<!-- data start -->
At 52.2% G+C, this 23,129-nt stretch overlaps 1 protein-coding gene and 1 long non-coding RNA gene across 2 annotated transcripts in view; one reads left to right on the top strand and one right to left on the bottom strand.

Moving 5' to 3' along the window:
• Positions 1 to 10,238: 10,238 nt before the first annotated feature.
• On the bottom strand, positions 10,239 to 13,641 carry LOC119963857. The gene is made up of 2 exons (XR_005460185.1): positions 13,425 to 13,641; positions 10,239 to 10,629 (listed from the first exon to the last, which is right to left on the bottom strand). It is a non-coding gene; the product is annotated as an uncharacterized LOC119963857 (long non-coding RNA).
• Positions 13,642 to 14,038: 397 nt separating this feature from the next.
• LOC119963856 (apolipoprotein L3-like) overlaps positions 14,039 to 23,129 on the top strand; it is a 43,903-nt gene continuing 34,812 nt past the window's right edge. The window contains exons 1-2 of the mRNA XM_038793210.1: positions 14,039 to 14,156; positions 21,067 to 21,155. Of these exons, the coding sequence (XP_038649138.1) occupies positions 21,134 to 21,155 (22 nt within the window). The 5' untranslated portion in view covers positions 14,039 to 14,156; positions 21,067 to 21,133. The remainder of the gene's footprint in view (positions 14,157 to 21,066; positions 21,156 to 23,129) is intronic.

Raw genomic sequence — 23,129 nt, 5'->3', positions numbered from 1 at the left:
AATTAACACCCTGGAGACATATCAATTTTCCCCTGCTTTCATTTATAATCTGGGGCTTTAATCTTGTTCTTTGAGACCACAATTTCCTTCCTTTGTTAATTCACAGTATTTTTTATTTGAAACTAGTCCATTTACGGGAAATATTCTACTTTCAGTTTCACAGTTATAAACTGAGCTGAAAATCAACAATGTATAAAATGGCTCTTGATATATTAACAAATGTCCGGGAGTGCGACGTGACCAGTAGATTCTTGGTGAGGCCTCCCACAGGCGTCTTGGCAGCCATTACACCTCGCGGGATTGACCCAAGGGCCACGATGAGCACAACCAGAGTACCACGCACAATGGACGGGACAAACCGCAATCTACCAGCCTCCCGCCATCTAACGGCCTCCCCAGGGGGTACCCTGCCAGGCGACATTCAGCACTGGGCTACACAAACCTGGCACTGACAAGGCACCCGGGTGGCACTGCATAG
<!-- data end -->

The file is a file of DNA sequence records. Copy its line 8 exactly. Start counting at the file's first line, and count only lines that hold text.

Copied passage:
AATTAACACCCTGGAGACATATCAATTTTCCCCTGCTTTCATTTATAATCTGGGGCTTTAATCTTGTTCTTTGAGACCACAATTTCCTTCCTTTGTTAATTCACAGTATTTTTTATTTGAAACTAGTCCATTTACGGGAAATATTCTACTTTCAGTTTCACAGTTATAAACTGAGCTGAAAATCAACAATGTATAAAATGGCTCTTGATATATTAACAAATGTCCGGGAGTGCGACGTGACCAGTAGATTCTTGGTGAGGCCTCCCACAGGCGTCTTGGCAGCCATTACACCTCGCGGGATTGACCCAAGGGCCACGATGAGCACAACCAGAGTACCACGCACAATGGACGGGACAAACCGCAATCTACCAGCCTCCCGCCATCTAACGGCCTCCCCAGGGGGTACCCTGCCAGGCGACATTCAGCACTGGGCTACACAAACCTGGCACTGACAAGGCACCCGGGTGGCACTGCATAG